Exhaustion of antiviral T cells in SARS-CoV-2 infection
Natural Killer (NK) cells and CD8+ Cytotoxic T Lymphocytes (CTLs) play key roles in the control of viral infections. Zheng et al have studied the function of these lymphocytes in 68 COVID-19 patients, including 55 and 13 patients with mild and severe disease, respectively. Total numbers of T cells, NK cells and CTLs were reduced in all patients compared to healthy controls, with severe cases having significantly lower proportions than those seen in mild cases. CD8+ T and NK cells from COVID-19 patients had increased expression of the inhibitory receptor NKG2A compared to healthy controls. Furthermore, cells expressing NKG2A had diminished production of CD107a, IFN-γ, IL-2, TNF-α and granzyme B. These findings suggest functional exhaustion of NK and CD8+ T cells and inhibition of antiviral immunity during SARS-CoV-2 infection.
Following antiviral therapy, convalescing patients had an increased number of T cells, CTLs, and NK cells. Importantly, the percentage of NKG2A+ NK and CTLs was reduced, suggesting that downregulation of NKG2A may be crucial for disease control.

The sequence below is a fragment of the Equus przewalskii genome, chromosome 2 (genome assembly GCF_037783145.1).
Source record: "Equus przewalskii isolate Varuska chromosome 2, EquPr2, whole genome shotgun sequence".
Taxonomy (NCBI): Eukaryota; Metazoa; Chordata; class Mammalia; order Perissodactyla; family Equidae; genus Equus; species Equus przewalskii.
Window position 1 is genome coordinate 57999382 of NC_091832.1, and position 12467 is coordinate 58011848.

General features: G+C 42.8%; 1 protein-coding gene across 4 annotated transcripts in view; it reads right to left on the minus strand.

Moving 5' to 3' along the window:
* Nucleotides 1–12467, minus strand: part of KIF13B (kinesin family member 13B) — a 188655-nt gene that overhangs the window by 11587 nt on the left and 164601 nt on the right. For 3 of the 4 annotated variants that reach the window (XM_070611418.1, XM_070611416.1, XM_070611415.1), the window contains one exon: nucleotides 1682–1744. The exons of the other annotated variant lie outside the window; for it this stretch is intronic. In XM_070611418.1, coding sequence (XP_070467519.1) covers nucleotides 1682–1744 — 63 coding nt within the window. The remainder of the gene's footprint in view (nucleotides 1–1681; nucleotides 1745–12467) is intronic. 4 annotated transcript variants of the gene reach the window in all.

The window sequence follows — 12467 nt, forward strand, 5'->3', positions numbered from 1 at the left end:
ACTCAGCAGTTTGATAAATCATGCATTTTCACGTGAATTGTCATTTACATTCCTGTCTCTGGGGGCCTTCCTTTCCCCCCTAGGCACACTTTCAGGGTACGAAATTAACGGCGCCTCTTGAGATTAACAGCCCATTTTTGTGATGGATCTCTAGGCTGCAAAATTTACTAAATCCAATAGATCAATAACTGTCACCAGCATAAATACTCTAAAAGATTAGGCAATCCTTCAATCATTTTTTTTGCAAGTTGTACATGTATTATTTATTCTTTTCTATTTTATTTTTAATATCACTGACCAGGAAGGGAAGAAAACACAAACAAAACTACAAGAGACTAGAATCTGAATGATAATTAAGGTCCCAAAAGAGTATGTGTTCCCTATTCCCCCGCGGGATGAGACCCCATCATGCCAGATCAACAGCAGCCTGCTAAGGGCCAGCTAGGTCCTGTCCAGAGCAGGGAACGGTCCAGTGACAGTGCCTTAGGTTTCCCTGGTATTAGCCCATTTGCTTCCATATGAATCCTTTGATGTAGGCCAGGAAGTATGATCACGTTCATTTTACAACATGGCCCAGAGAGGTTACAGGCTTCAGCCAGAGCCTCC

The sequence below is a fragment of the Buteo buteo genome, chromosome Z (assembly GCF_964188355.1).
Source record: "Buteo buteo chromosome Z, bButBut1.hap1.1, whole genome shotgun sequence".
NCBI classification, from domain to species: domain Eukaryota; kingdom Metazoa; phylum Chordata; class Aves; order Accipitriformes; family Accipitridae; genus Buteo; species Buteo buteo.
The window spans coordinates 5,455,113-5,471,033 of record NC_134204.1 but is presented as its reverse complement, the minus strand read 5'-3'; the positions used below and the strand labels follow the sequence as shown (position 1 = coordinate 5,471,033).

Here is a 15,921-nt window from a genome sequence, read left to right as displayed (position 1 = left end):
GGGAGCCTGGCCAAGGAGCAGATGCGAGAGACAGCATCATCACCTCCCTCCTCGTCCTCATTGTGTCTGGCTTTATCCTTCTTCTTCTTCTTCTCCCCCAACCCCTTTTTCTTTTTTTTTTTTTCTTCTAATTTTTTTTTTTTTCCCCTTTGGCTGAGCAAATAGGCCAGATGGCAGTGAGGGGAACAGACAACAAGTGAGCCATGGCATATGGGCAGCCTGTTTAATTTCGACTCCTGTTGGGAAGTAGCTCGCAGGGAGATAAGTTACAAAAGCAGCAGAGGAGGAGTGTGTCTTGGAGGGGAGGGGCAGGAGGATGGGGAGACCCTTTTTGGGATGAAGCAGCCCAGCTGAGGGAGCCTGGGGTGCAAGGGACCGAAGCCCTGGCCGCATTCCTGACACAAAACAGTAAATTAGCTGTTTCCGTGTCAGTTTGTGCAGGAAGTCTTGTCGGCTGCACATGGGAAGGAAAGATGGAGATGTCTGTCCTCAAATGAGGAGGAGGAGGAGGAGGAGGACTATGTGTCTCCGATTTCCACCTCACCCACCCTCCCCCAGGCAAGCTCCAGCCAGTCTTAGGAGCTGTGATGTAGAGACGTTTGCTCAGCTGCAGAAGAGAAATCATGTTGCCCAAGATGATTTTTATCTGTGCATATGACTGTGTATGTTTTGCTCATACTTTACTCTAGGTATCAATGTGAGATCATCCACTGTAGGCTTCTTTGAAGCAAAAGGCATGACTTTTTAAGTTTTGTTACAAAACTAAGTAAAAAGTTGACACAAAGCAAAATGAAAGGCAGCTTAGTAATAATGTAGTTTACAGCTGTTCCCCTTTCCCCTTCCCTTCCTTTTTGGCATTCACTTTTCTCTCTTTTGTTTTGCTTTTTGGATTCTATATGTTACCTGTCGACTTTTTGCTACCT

A separate study also reported reduced expression of IFN-γ by T helper cells, CTLs and NK cells in severe COVID-19 cases (Chen et al, 2020). Additionally, Qin et al have shown that both helper and cytotoxic T cell subsets are markedly reduced in COVID-19; however, they found no changes in IFN-γ production.
Overall, these data suggest that dysregulation of the immune response, especially exhaustion of T lymphocytes, is a consequence of SARS-CoV-2 infection and may play a role in pathogenesis of the disease. Therapeutic approaches aimed at improving the immune response early on in the infection may, therefore, be beneficial for viral elimination.
- Qin et al., 2020. Dysregulation of immune response in patients with COVID-19 in Wuhan, China. Clinical and Infectious Diseases.
- Zheng et al., 2020. Functional exhaustion of antiviral lymphocytes in COVID-19 patients. Cellular & Molecular Immunology
- Zhou et al., 2020. Risk factors associated with disease progression in a cohort of patients infected with the 2019 novel coronavirus. Annals of Palliative Medicine
Article by Kenneth Omollo